AGFA: The McPherson Tape (1989) - Reviewed

While the use of cinema verité to simulate the idea of faux documentary footage of real events has been employed in cinema for years, including but not limited to Ruggero Deodato’s infamous Cannibal Holocaust, the technique up to that point was rarely used for the duration of an entire feature.  In 1989 however, that changed with the underground tape release of what became known among ufologists and supposed alien abductees as The McPherson Tape

Circulating for a long time as UFO Abduction and shot on ¾” camcorder videotape, this homegrown no-budget production about a family celebrating their 5-year-old daughter’s birthday when their home is besieged by extraterrestrials who presumably abduct the family.  Opening with a fuzzy tagline indicating what we’re about to see is genuine, the film is best known not for technical or acting bravado but for just how many people were fooled by this thing.

Part haunted-house thriller, part science-fiction horror, the one-hour long The McPherson Tape seen now is evidently a family endeavor with local neighbors cast as the aliens and a hastily rendered alien spacecraft, revealed to be something of a treehouse in the extras.  Seen through the rough videotaped footage, remarkably well preserved considering a warehouse fire at the film’s original distribution company prevented the film from being seen for years, the blurry aesthetic winds up making the whole thing feel oddly real.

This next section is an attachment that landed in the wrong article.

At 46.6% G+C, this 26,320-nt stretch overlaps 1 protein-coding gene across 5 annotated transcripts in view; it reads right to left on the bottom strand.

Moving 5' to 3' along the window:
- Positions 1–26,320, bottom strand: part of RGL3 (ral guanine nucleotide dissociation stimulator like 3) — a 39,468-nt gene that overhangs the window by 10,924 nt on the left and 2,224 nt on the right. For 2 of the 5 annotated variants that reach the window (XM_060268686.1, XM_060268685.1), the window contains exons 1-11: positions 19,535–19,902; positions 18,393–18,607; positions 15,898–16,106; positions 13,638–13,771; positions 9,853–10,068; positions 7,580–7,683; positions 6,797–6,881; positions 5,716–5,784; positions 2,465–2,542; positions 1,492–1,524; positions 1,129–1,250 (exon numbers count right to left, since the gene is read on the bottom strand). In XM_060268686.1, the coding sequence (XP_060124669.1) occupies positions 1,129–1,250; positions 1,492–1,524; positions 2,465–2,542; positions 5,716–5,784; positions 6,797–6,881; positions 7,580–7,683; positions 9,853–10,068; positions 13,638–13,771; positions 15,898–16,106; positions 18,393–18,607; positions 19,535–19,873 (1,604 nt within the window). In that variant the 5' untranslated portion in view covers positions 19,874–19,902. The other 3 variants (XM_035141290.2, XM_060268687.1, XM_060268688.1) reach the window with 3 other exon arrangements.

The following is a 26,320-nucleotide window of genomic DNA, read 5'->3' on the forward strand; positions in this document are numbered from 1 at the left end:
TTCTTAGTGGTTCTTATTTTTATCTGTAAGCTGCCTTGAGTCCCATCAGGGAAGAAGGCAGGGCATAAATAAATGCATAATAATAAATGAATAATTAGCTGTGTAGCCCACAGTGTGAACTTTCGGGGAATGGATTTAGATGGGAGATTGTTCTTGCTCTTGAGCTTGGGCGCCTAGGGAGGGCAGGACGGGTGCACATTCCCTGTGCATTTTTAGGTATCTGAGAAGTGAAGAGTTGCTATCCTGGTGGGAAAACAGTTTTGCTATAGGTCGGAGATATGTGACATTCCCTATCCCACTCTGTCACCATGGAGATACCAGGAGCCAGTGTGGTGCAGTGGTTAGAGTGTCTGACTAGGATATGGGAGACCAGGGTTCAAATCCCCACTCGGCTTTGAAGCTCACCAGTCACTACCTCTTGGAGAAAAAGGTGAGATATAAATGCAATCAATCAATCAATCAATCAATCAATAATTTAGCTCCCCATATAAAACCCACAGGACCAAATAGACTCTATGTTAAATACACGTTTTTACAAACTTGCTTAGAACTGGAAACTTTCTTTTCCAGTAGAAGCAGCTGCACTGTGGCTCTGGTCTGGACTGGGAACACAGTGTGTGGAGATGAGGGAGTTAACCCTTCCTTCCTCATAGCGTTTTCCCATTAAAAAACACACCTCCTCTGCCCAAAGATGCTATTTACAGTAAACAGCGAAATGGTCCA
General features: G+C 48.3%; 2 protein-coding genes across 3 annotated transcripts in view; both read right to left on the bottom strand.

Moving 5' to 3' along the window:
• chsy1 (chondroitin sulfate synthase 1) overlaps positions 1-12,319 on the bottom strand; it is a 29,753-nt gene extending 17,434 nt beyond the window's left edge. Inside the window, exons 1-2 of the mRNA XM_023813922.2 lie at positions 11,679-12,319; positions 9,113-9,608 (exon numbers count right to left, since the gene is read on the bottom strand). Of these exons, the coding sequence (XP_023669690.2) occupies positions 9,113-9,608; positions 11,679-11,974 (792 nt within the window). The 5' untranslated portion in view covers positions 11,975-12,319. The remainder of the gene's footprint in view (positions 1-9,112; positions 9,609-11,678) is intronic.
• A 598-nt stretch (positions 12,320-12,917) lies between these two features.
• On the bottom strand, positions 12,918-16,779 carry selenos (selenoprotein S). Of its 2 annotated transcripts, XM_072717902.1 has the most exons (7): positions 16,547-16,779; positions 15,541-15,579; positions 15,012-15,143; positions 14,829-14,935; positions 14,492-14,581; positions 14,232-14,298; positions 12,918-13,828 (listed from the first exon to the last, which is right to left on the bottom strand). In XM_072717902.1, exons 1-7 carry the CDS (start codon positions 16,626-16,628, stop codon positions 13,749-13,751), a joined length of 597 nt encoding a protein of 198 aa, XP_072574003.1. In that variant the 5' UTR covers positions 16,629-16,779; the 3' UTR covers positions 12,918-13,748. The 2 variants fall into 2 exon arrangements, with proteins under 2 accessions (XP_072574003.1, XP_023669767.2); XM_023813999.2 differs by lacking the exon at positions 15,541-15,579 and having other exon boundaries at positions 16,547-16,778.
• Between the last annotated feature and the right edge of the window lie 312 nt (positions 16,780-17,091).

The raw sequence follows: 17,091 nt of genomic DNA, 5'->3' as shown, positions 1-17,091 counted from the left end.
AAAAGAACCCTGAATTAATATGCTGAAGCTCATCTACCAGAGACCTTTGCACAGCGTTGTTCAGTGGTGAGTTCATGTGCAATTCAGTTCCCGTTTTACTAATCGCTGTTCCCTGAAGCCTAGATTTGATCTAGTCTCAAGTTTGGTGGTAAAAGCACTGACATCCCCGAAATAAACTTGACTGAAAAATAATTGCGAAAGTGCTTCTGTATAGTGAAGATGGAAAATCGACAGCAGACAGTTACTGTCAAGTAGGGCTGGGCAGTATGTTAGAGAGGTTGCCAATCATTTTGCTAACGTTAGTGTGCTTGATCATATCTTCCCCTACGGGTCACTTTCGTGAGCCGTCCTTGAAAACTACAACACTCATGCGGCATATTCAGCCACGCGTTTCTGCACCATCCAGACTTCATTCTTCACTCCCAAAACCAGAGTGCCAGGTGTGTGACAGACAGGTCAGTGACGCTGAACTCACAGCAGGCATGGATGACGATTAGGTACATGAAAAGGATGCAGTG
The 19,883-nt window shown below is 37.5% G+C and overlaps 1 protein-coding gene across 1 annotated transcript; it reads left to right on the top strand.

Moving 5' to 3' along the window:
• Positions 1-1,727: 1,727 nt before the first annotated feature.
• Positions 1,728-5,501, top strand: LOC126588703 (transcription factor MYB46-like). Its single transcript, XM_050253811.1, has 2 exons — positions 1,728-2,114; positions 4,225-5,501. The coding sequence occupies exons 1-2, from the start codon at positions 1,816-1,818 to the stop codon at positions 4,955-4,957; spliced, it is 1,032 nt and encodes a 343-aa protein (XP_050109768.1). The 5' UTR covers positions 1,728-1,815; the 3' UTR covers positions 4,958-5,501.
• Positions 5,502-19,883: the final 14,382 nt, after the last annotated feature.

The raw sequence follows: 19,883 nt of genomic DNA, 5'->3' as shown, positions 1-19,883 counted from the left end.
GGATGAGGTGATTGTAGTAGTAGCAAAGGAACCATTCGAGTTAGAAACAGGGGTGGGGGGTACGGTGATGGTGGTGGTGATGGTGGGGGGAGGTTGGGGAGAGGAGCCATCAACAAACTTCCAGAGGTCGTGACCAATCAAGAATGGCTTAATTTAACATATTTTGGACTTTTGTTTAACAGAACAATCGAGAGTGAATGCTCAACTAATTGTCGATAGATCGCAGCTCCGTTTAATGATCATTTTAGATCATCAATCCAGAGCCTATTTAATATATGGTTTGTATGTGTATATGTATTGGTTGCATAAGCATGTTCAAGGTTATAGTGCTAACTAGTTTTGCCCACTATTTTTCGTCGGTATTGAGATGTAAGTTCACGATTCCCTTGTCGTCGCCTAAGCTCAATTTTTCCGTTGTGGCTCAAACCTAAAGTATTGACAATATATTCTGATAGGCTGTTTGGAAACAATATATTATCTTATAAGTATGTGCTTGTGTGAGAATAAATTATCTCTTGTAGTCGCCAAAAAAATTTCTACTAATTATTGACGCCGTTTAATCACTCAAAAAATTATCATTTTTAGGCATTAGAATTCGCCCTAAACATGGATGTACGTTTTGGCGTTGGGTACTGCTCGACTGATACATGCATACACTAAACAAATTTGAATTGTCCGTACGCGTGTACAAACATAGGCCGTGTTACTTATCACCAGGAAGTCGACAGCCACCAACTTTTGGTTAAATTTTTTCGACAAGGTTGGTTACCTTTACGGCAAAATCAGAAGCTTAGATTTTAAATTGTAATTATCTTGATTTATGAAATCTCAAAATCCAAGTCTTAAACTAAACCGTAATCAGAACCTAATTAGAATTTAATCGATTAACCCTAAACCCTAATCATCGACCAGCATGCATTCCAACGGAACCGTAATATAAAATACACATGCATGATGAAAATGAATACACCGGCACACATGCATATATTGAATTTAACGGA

Not unlike the radio broadcast Orson Welles unleashed on the unsuspecting public with The War of the Worlds, people believed this to be undeniable evidence of the existence of extraterrestrials.  Funnier still, some even refused to accept writer-director-producer-actor Dean Alioto’s own admission the whole endeavor was a hoax. 

Years later, Dean Alioto would revisit the world of The McPherson Tape again in the form of a souped up big budgeted remake named Alien Abduction: Incident in Lake County.  A bit longer than the original film and aired on the UPN Network in 1998 with faux interviews by “experts” reviewing the tape, this new and improved The McPherson Tape caused some measure of controversy and confusion.  People couldn’t identify which film came first, which was “real” and which one was “fake” due to the lack of disclaimers.

Whether or not The McPherson Tape was the first film to jump start the found-footage subgenre of horror or science fiction is debatable, but what’s undeniable is that whether the film works or not is secondary to the overarching impact it had.  Somehow managing to fool many even after the cat was let out of the bag by the filmmakers and even spawning an expensive effects-heavy remake, the mark left by The McPherson Tape is plain as day.  

No this isn’t some hidden gem unearthed for the first time by the American Genre Film Archive, who gave this a loving makeover replete with the filmmakers’ involvement.  But it is an important footnote in the development of one of science-fiction horror’s most successful and prolific subgenres. 

--Andrew Kotwicki